PKG Fellow Kevin Lee named 2021 Fulbright Recipient
Twelve MIT student affiliates have won fellowships for the Fulbright 2021-22 grant year. Their host country destinations include Brazil, Iceland, India, the Netherlands, New Zealand, Norway, South Korea, Spain, and Taiwan, where they will conduct research, earn a graduate degree, or teach English.
Sponsored by the U.S. Department of State, the Fulbright U.S. Student Program offers opportunities for American student scholars in over 160 countries. Last fall, Fulbright received a record number of applications, making this the most competitive cycle in the 75-year history of the program.
Kevin Lujan Lee is a PhD candidate in the Department of Urban Studies and Planning. In Aotearoa/New Zealand, he will study the transnational processes shaping how low-wage Pacific Islander workers navigate the institutions of labor market regulation. This will comprise one-half of his broader dissertation project — a comparative study of Indigenous Pacific Islanders and low-wage work in 21st-century empires. His research is only made possible by activists in the U.S. immigrant labor movement and global LANDBACK movement, who envision a world beyond labor precarity and Indigenous dispossession. Lee hopes to pursue an academic career to support the work of these movements.
Lee has also participated in the PKG Fellowships program three times over the course of his time at MIT. The focus of his work has always intersected with that of his Fulbright proposal: researching Indigenous communities, land dispossession, and decolonization movements. Here is the description of his current PKG Summer Fellowship project:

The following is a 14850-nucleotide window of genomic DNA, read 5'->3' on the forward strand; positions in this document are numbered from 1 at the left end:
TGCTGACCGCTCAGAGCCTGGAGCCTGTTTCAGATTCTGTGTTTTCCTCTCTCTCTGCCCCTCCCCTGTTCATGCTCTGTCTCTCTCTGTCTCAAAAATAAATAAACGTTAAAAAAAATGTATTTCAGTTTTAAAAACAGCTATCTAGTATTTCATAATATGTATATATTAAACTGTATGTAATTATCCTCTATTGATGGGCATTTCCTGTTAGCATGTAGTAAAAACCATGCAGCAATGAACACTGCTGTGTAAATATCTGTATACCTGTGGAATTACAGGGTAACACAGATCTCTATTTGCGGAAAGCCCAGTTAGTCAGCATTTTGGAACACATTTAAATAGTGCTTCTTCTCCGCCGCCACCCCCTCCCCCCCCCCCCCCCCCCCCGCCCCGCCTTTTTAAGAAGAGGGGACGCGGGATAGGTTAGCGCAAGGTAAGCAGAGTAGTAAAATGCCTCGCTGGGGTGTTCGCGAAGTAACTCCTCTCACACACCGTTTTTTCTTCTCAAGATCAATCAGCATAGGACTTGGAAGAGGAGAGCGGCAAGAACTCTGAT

Guåhan (Guam) is currently recognized by the United Nations as one of 17 non-self-governing territories “whose people have not yet attained a full measure of self-government.” For decades, Indigenous CHamoru (Chamorro) sovereignty activists have been advocating to hold a non-binding plebiscite vote for CHamorus to determine what they want for the political futures of their island––statehood, free association, or independence. However, this non-binding plebiscite has faced a series of legal challenges within the US’ settler-colonial judicial system, leading to its indefinite postponement. This project is a piece of decolonial quantitative political research, one that centers Indigenous CHamoru epistemology and CHamoru community participation in the co-design, dissemination and co-analysis of a large-N survey project of CHamoru political attitudes toward decolonization. Ultimately, this project seeks to (1) build baseline information on the politics of decolonization in Guåhan and (2) build the research capacity of the CHamoru sovereignty movement.
Congratulations to Kevin Lee and all of MIT’s 2021 Fulbright recipients! To read the full story on all of the MIT Fulbright Fellows click here for the MIT News article!